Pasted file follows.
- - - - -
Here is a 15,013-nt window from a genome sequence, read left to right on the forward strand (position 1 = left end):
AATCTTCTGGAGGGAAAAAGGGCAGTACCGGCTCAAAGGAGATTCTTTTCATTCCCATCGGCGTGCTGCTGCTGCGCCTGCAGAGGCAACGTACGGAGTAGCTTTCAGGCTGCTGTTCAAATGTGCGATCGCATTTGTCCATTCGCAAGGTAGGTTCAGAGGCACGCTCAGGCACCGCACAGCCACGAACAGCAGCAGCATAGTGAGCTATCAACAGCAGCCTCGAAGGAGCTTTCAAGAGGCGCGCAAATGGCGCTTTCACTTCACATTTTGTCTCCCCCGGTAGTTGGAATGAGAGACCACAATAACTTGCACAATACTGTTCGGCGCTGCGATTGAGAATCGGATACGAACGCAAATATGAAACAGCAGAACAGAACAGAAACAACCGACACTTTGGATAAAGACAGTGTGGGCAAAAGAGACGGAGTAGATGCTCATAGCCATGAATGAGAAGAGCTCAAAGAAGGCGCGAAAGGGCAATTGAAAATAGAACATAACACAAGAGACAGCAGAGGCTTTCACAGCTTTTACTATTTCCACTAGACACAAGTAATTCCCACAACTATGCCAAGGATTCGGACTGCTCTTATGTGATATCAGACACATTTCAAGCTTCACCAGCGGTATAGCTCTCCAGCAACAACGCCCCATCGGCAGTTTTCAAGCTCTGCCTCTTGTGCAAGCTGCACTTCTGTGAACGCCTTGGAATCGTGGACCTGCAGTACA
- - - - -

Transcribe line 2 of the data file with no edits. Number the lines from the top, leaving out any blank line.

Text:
AATCTTCTGGAGGGAAAAAGGGCAGTACCGGCTCAAAGGAGATTCTTTTCATTCCCATCGGCGTGCTGCTGCTGCGCCTGCAGAGGCAACGTACGGAGTAGCTTTCAGGCTGCTGTTCAAATGTGCGATCGCATTTGTCCATTCGCAAGGTAGGTTCAGAGGCACGCTCAGGCACCGCACAGCCACGAACAGCAGCAGCATAGTGAGCTATCAACAGCAGCCTCGAAGGAGCTTTCAAGAGGCGCGCAAATGGCGCTTTCACTTCACATTTTGTCTCCCCCGGTAGTTGGAATGAGAGACCACAATAACTTGCACAATACTGTTCGGCGCTGCGATTGAGAATCGGATACGAACGCAAATATGAAACAGCAGAACAGAACAGAAACAACCGACACTTTGGATAAAGACAGTGTGGGCAAAAGAGACGGAGTAGATGCTCATAGCCATGAATGAGAAGAGCTCAAAGAAGGCGCGAAAGGGCAATTGAAAATAGAACATAACACAAGAGACAGCAGAGGCTTTCACAGCTTTTACTATTTCCACTAGACACAAGTAATTCCCACAACTATGCCAAGGATTCGGACTGCTCTTATGTGATATCAGACACATTTCAAGCTTCACCAGCGGTATAGCTCTCCAGCAACAACGCCCCATCGGCAGTTTTCAAGCTCTGCCTCTTGTGCAAGCTGCACTTCTGTGAACGCCTTGGAATCGTGGACCTGCAGTACA